Next, we will begin the creation, sharing, and maintenance of the "POPs." We must decide how to fit in the creation. When will we find time in the schedule? Who will be part of this - will we include all students are just some? 

Step 5: Creation is equally as important as brainstorming. 

Step 6: Sharing.  Sharing instills intrinsic motivation. We like to see our work get attention. Share the "POPs" in a way students receive some attention and others see positive work showcased. We need to bring attention to positive behavior. 

Step 7: Maintenance. Maintain the positive presence. Will this product stay with students, the school? 

Stay tuned for follow-up on the final three steps when we meet again. 

Resources for your struggling/reluctant readers & writers

When I taught high school English, my biggest challenge was finding materials for my struggling or reluctant readers and writers. I could find resources, but finding quality resources that my students found helpful was another challenge.

So, over the past two years, I've gathered my favorite Chrome reading and writing resources into one document. I've also added additional Websites that I've found to be helpful. Since this document is starting to get lengthy, it may have to switch to a new medium!

Have some that aren't on here? Please share to:, @christyfenne, or +christyfennewald!

Check out for a full list of ELA & ELL resources! 

Wednesday, March 2, 2016

#YourEduStory: #pln appreciation

This week's topic: PLN Appreciation Week -- Say "thanks" to a member (or members) of your Professional Learning Network for inspiring, encouraging, and helping make you a better educator.

You are only as successful as your network. You can only be an "expert" in so many areas. In fact, you don't need to be an expert in any area if you are at least an expert in finding the solution. Being able to communicate and collaborate are two of the most important skills in my field. It changes routinely. The job demands are broad. It's not plausible to be a connoisseur of all things. So, it becomes about how you can search; how you can network.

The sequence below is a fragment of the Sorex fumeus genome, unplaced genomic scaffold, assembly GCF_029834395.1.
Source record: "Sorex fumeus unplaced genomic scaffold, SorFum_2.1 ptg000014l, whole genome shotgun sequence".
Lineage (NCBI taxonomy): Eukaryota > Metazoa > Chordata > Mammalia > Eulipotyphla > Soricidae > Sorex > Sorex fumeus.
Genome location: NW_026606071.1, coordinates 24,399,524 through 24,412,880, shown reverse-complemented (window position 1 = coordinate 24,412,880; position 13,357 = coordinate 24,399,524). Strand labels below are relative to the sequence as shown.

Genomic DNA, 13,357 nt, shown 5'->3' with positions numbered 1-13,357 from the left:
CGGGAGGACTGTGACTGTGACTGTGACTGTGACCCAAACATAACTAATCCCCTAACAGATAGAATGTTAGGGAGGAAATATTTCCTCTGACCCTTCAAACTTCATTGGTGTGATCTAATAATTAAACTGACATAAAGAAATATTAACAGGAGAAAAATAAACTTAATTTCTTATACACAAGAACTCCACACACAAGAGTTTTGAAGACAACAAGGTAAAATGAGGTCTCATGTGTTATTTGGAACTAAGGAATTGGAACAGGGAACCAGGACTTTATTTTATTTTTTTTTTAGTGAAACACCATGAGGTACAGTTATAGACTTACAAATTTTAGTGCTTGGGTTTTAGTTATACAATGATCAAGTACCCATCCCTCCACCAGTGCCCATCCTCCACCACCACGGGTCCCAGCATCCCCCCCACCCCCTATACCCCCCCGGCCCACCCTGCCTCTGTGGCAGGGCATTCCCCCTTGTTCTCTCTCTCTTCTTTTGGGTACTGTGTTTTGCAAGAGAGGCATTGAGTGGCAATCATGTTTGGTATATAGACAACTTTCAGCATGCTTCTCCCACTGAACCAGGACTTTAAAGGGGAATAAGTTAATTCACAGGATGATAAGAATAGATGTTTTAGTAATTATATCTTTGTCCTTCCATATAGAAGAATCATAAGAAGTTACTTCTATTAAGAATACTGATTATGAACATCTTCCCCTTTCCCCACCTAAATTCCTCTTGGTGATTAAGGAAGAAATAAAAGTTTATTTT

This year has been a testament to that. I'm at a new school in a position that did not exist until I assumed it, at a school where I do not have a network. In the past, my reliance was on my network was based around information - information I could use to help my staff and students. This year, though, it has been about support and inspiration. 

We all need a PLN. And, the more diverse the better. 

I follow some to get inspiration and to keep me up to date. I follow others for encouragement. And, others - to find answers. 

My fellow GEG Texas cohort members remind me of the joy to collaborate. Though all very busy, when we collaborate, ideas flow and I am encouraged again. ( +Kasey Bell , +Kelly Fitzgerald , +Christy Cate , +Brandie Cain , +Ann Witherspoon )

My fellow GTACHI 13 alums are my inspiration to being a better educator. I thought I was doing awesome and then, I met them. I was reminded how much I can still grow and should develop. Every time I feel complacent, they challenge me to grow and evolve. 

My EdTech Women Austin co-organizers are great for encouragement. They are supportive. They are hard working. They are my work away from work. ( +Tracy Clark , +Leslie Barrett , +Lacy Bartlett )

And, the many voices on Twitter and Google + keep me energized. Some days, I rely even more heavily on them. 

Who do you appreciate? What does your PLN do for you? What do you do for your PLN?